French Bulldog – Dog Breed Information

French bulldogs (aka Frenchies) are small, smart and adorable. But they have some very specific health needs that can make them expensive to own.

Our guide to French bulldog health will break down what you need to know about their diet and common health problems. We’ll also talk about the cost of owning a Frenchie, so you can make sure you’re financially prepared for your new best friend.

French bulldog origin 

The French bulldog is a small breed of domestic dog. “Frenchies” were the result in the 1800s of a cross between bulldog ancestors imported from England and local ratters in Paris, France.

In France during the Industrial Revolution, lace workers from Nottingham, England relocated to Normandy and brought along with them their small dogs with bat ears known as “toy” bulldogs. The toy bulldogs were interbred with local ratters (terriers) to achieve a smaller size because rats in Paris sewers had adapted to become faster than terriers. The result was the French Bulldog, which was recognized by the Kennel Club (England) in 1905 as a non-sporting breed and by the American Kennel Club in 1898 as a companion breed.

French bulldog personality

The Frenchie is a very playful and affectionate dog that enjoys spending time with their human companions. They are intelligent, adaptable and lively, making them fun to be around. Despite their small size, they are quite strong, so it is best to begin teaching good behavior early on. They can be stubborn and need a confident owner who can take control if needed.

French bulldog apearance

They are stocky, compact dogs with a friendly, mild-mannered temperament. The French Bulldog is a loving companion dog. It is affectionate, lively, intelligent, playful and stubborn. They love to play but also enjoy lounging around the house as well as going out for walks. Their disposition makes them well suited for city living and apartment life also.


French bulldogs are stubborn but trainable; they’ll quickly learn new tricks when given treats as rewards.” French Bulldogs are easy to train and pick up new commands very quickly. They are also highly food motivated, which makes them very treat-friendly! While they can be stubborn, Frenchies respond well to positive reinforcement training and generally enjoy learning new tricks and commands.

French bulldog time investment

While French Bulldogs do not require as much exercise as their long-legged canine counterparts, they still enjoy daily walks and playtime. Be sure to keep an eye on your Frenchie during warmer months or when exercising in hot weather – these dogs can overheat quickly!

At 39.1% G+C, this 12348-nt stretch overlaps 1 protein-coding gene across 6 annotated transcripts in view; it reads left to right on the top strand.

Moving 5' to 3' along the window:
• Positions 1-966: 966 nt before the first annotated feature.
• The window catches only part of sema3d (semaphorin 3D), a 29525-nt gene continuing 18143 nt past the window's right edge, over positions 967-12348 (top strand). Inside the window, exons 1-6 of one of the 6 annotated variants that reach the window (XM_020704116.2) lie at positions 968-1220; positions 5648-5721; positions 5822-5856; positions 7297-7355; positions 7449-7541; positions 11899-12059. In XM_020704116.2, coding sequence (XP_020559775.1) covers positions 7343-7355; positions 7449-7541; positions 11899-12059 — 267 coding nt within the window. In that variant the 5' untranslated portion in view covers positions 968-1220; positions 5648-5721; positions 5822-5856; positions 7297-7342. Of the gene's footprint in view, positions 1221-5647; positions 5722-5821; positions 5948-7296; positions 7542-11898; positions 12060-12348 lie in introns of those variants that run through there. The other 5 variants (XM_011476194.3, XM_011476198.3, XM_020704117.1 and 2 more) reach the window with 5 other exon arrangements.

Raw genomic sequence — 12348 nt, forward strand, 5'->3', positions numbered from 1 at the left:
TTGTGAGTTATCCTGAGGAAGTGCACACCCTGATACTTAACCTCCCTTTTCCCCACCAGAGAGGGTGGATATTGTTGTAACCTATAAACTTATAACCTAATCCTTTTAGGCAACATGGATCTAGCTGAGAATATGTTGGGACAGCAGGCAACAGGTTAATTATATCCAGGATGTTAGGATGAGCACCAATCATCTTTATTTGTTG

French bulldog coat

Frenchies’ coats can be fawn, brindle, white, or a mix of any of these colors. They shed very little and require weekly brushing to prevent mats.

Frenchies are underrated. They require a bit more grooming than other dogs and need to be exercised regularly, but the benefits of owning one far outweigh these requirements.

Best home

French bulldogs tend to be very friendly with both children and other animals, making them great family dogs!

As an indoor dog that rarely sheds, the French Bulldog is a great option for apartment dwellers or people looking for a low-maintenance dog. Their short coats require minimal brushing and bathing only when necessary (typically once every month).

French Bulldogs are wonderful family dogs that can get along with children of all ages if properly socialized from a young age. 


Many people are drawn to French bulldogs because of their compact size and endearing faces. But unlike other breeds of dog, Frenchies can be challenging to own.

French bulldogs have a lot of health problems. French bulldogs are sensitive to heat and exercise, and they are vulnerable to congenital diseases such as hip dysplasia, intervertebral disc disease, cataracts, brachycephalic airway syndrome (BAS), and more. If you have your heart set on a Frenchie, you should be prepared for expensive veterinarian bills at some point.


French bulldogs are expensive. The initial cost of buying a Frenchie is high: anywhere from $2,000 to $5,000. And when you add in the ongoing costs of food and medical care, it’s clear that French bulldogs are more expensive than many other breeds—and even some cats!


French bulldogs have specific dietary requirements. You’ll need to find a dog food that contains enough protein for your Frenchie’s needs. Glucosamine supplements may also be helpful for joint health.

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